Wednesday, April 25, 2012

Quiet: The Power of Introverts in a World That Can't Stop Talking, by Susan Cain


Staff Review by Chris Saliba


As an introvert herself, you’d expect Susan Cain’s style to be gentle and thoughtful. This, however, doesn't stop her arguments from being persuasive and compelling. The contemporary world values extroverts too much, says Cain, while ignoring the talents of introverts. Introverts bring deep thinking and a patient approach, allowing them to solve difficult problems that require a subtle approach. Susan Cain shows that introverts, from all walks of a life - business, government, law, technology, science – use their introversion to achieve greatness. Quiet seeks to demonstrate that the popular stereotype of introverts as airy dreamers or hopeless nerds is wrong.    

It’s not hard to disagree with Susan Cain’s argument that the extroverted personality type is handsomely rewarded (with fame, riches, status) at every corner in contemporary Western culture. One glance at our media drenched world tells the story in a nut-shell: talentless extroverts are ubiquitous on television, computer and iPhone screens. Susan Cain argues that we have let flashy extroverts dazzle us with their talk, charisma and presence, ignoring the quiet yet powerful achievements of introverts.

Worse still, by focusing on the sometimes dubious achievements of extroverts, we have sidelined introverts and blinded ourselves to their key skills: the ability for deep thought, a long term view of problem solving and sustained levels of concentration. Introverts are labelled as either shy social misfits or weird reclusive nerds. Yet, as Susan Cain shows, the list of people whose introversion has contributed to their high achievements is a long one. From stock market guru Warren Buffet to computer genius Stephen Wozniak, introverted high-achievers use their patience and sustained levels of concentration to solve problems that require subtlety of thought.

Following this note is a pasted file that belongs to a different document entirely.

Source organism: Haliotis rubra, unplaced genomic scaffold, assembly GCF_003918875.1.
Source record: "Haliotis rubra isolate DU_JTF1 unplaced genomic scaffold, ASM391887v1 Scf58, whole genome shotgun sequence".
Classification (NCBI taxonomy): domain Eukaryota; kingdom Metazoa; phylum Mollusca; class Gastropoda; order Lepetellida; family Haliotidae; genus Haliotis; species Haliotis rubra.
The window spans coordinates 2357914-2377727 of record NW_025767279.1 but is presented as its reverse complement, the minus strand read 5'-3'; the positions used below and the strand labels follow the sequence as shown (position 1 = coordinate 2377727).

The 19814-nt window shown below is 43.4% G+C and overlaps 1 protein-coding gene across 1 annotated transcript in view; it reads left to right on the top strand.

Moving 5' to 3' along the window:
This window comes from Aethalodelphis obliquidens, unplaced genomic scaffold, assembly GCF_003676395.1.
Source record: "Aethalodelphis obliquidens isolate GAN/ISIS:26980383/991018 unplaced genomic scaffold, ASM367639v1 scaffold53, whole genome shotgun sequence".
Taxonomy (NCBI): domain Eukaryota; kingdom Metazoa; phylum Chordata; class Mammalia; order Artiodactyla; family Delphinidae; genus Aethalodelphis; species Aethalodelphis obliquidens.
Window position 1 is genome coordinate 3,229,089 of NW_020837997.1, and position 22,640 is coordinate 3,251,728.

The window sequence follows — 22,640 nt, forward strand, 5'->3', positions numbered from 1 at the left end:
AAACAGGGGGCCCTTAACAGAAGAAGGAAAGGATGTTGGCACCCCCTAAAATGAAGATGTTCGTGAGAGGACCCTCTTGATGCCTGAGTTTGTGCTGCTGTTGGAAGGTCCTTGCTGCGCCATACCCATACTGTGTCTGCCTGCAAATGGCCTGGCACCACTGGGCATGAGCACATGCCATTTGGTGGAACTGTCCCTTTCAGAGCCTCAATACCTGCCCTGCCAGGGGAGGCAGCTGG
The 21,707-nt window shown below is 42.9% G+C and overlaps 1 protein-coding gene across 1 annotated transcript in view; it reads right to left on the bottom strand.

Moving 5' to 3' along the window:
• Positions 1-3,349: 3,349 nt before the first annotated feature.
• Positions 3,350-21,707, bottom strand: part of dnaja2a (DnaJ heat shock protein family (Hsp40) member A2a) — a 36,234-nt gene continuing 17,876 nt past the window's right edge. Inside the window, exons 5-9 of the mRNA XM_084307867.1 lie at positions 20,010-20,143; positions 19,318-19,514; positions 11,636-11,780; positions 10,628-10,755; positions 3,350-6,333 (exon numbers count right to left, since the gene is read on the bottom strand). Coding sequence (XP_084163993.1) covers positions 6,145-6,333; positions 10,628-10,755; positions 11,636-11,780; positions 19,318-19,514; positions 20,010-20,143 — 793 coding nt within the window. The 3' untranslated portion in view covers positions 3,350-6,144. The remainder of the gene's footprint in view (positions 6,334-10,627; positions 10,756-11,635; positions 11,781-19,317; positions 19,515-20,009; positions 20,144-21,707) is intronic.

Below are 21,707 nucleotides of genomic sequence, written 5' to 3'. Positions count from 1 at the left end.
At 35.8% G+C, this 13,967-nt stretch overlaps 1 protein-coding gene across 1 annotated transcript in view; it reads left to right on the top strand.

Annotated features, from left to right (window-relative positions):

Using the latest science to back up her arguments, Cain challenges a lot of current orthodoxies. She argues that businesses that prize team work models would be better off sending their employees to private work booths to nut out problems (the research on the deleterious effects of open plan offices is alarming), rather than being subjected to collective brain storming sessions.

Some of the neuroscience on the subject of introversion is also fascinating. One scientist claims to be able to figure out whether babies as young as four months old will become introverts in later life. It all comes down to how sensitive the baby is to outside stimulus, like noise or colour. The more sensitive as a baby, the more introverted in adult life. Why? Introverts are highly sensitive people, whereas extroverts are less sensitive to their surrounds and don’t experience the same level of impact. Again, Cain backs all of this up with the latest in scientific research. In fact, extroverts have been found to need more and stronger stimulus than introverts. Extroverts don’t feel things as much as introverts, while introverts feel things too much, and hence need to sequester themselves away. The world is just too noisy for introverts.

Quiet does not argue against extroversion, but simply makes the case that more balance is needed. Introverts need to be taken more seriously in all facets of life – business, government, law – because to ignore them is to miss their deep well of talents. We still need extroverts, too, Susan Cain tells us, as the world would be a dull place without them.   

As you’d expect, Susan Cain’s prose is gentle and thoughtful. Her arguments and analysis, while quietly presented, are highly persuasive and compelling.

Quiet: The Power of Introverts in a World That Can’t Stop Talking, by Susan Cain ISBN:
9780670916764  RRP: $29.95